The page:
> > I am trying to chop up some netscreen firewall logs where I just want
    > > certain fields. In perl, I am doing a "cut" and picking the fields that
    > > I want. The problem is, silly netscreens insert spaces in thier service
    > > name at will. For example it might have:
    > >
    > > start_time="2005-11-08 service=https proto=6 src src_port=3873
    > > dst_port=443 src-xlated ip=x.x.x.x
    > > (notice there is no space in the service name, it is just https)
    > >
    > > start_time="2005-11-08 service=Network Time proto=17 dst=x.x.x.x
    > > src_port=123 dst_port=123 src-xlated
    > > (notice the space between Network and Time.)
    > >
    > > If my cut is space deliminated, the space in the service name throws me
    > > off by 1 field of course. How can I regex a data flow that is always
    > > changing? I am stuck...
    > >
    > > Now I can do a "find and replace" for ALL the possible space
    > > deliminated service names, but that has a high Level of Effort. Any
    > > ideas?

    >
    > i'm going to guess that the 'name' in the name/value pair cannot
    > contain spaces. i'm also going to guess that all name/value pairs are
    > delimited by spaces. if this is true, you can match on this pattern:
    >
    > /(\w+)=([\w|\s]+)\s\w+=/
    >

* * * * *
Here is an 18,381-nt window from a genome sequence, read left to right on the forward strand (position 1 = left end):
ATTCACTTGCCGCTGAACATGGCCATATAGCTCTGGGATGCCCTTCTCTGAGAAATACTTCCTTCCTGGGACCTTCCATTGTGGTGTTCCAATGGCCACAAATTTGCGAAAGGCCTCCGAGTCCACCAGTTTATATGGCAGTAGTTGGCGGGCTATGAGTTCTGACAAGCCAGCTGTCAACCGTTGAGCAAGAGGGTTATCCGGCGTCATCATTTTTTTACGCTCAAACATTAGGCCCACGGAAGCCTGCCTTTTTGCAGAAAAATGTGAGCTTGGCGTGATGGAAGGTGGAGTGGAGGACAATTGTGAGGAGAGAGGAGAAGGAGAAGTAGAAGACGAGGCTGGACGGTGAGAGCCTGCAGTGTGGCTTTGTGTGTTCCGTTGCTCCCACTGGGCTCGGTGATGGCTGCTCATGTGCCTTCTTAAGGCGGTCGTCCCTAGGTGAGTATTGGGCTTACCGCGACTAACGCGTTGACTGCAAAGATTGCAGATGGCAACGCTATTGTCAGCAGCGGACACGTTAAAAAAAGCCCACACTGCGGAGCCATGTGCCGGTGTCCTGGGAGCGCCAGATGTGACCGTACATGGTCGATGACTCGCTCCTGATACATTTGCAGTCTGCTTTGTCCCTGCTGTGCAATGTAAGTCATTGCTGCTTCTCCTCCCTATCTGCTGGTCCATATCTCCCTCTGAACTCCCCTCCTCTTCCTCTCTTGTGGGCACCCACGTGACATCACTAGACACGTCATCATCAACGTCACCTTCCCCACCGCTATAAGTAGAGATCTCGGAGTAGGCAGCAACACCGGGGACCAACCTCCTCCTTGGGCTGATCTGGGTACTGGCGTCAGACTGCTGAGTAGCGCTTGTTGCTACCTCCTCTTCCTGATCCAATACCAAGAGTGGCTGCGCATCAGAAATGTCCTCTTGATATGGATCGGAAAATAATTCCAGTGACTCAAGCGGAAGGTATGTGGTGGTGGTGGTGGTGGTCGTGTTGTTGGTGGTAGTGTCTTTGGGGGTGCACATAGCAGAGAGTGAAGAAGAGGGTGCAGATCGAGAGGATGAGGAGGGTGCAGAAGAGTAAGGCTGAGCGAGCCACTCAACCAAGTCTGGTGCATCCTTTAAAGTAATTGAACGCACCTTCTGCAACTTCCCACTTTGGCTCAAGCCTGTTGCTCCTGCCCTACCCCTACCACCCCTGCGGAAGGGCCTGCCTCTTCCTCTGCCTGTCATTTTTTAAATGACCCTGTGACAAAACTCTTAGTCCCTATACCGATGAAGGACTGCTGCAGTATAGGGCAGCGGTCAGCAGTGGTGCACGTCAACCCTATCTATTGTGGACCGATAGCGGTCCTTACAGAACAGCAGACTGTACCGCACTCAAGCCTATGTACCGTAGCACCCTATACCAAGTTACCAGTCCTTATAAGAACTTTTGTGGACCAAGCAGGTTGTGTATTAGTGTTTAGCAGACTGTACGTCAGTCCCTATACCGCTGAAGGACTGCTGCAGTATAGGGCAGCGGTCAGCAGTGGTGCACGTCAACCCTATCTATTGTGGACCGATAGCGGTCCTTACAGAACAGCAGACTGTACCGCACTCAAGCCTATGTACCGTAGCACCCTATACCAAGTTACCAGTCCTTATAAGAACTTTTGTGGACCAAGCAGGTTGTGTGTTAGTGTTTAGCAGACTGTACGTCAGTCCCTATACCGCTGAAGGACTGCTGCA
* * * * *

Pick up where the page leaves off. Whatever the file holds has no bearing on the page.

> ...i haven't tested this, just using it to convey the concept. you can
    > also probably do positive look-ahead, but i'm not too familiar with
    > that.


    ok, tested my pattern:

    #!/apps/webstats/bin/perl

    use strict;

    my $string1 = "service=https proto=6";
    my $string2 = "service=Network Time proto=17";

    my ($name1, $value1) = $string1 =~ m/(\w+)=([\w|\s]+)\s\w+=/;
    my ($name2, $value2) = $string2 =~ m/(\w+)=([\w|\s]+)\s\w+=/;

    print "1: -$name1- = -$value1-\n";
    print "2: -$name2- = -$value2-\n";

    #---OUTPUT
    1: -service- = -https-
    2: -service- = -Network Time-


    ....again, positive lookahead may be more efficient.
    it_says_BALLS_on_your forehead, Nov 9, 2005
    #6
  7. Purl Gurl wrote:
    > Purl Gurl wrote:
    >
    > (snipped)
    >
    > > > start_time="2005-11-08 service=https proto=6 src src_port=3873
    > > > dst_port=443 src-xlated ip=x.x.x.x

    >
    > > > start_time="2005-11-08 service=Network Time proto=17 dst=x.x.x.x
    > > > src_port=123 dst_port=123 src-xlated

    >
    > > There exists discrepancies between your two log formats suggesting
    > > your examples are fabricated.